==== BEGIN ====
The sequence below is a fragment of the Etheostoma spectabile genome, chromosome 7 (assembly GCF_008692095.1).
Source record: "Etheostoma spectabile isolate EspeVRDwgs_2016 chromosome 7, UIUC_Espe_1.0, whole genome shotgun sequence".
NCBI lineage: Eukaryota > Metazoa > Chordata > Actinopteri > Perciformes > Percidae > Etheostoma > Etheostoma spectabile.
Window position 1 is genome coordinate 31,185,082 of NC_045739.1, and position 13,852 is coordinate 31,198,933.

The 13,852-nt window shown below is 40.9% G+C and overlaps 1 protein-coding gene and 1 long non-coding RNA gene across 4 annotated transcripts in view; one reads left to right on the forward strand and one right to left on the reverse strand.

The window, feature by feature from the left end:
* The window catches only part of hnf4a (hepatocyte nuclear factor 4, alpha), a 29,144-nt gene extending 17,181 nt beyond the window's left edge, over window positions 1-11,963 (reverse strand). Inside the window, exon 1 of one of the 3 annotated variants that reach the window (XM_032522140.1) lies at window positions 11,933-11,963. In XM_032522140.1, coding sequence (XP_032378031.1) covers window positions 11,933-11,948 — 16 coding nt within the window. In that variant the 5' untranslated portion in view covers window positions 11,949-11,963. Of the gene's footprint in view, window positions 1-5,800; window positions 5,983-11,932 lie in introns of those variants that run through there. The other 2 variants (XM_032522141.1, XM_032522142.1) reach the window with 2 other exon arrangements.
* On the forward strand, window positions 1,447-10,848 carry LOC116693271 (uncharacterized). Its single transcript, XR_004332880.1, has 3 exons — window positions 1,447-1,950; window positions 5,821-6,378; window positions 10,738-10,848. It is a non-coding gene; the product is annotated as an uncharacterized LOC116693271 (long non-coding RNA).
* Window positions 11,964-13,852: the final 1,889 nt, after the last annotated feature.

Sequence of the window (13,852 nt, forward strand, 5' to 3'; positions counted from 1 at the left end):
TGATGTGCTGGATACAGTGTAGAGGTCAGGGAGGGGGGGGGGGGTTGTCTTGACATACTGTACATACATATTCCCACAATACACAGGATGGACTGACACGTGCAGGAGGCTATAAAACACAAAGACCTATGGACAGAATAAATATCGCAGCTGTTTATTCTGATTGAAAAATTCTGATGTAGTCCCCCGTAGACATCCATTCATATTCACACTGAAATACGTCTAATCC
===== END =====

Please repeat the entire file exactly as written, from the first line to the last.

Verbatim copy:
The sequence below is a fragment of the Etheostoma spectabile genome, chromosome 7 (assembly GCF_008692095.1).
Source record: "Etheostoma spectabile isolate EspeVRDwgs_2016 chromosome 7, UIUC_Espe_1.0, whole genome shotgun sequence".
NCBI lineage: Eukaryota > Metazoa > Chordata > Actinopteri > Perciformes > Percidae > Etheostoma > Etheostoma spectabile.
Window position 1 is genome coordinate 31,185,082 of NC_045739.1, and position 13,852 is coordinate 31,198,933.

The 13,852-nt window shown below is 40.9% G+C and overlaps 1 protein-coding gene and 1 long non-coding RNA gene across 4 annotated transcripts in view; one reads left to right on the forward strand and one right to left on the reverse strand.

The window, feature by feature from the left end:
* The window catches only part of hnf4a (hepatocyte nuclear factor 4, alpha), a 29,144-nt gene extending 17,181 nt beyond the window's left edge, over window positions 1-11,963 (reverse strand). Inside the window, exon 1 of one of the 3 annotated variants that reach the window (XM_032522140.1) lies at window positions 11,933-11,963. In XM_032522140.1, coding sequence (XP_032378031.1) covers window positions 11,933-11,948 — 16 coding nt within the window. In that variant the 5' untranslated portion in view covers window positions 11,949-11,963. Of the gene's footprint in view, window positions 1-5,800; window positions 5,983-11,932 lie in introns of those variants that run through there. The other 2 variants (XM_032522141.1, XM_032522142.1) reach the window with 2 other exon arrangements.
* On the forward strand, window positions 1,447-10,848 carry LOC116693271 (uncharacterized). Its single transcript, XR_004332880.1, has 3 exons — window positions 1,447-1,950; window positions 5,821-6,378; window positions 10,738-10,848. It is a non-coding gene; the product is annotated as an uncharacterized LOC116693271 (long non-coding RNA).
* Window positions 11,964-13,852: the final 1,889 nt, after the last annotated feature.

Sequence of the window (13,852 nt, forward strand, 5' to 3'; positions counted from 1 at the left end):
TGATGTGCTGGATACAGTGTAGAGGTCAGGGAGGGGGGGGGGGGTTGTCTTGACATACTGTACATACATATTCCCACAATACACAGGATGGACTGACACGTGCAGGAGGCTATAAAACACAAAGACCTATGGACAGAATAAATATCGCAGCTGTTTATTCTGATTGAAAAATTCTGATGTAGTCCCCCGTAGACATCCATTCATATTCACACTGAAATACGTCTAATCC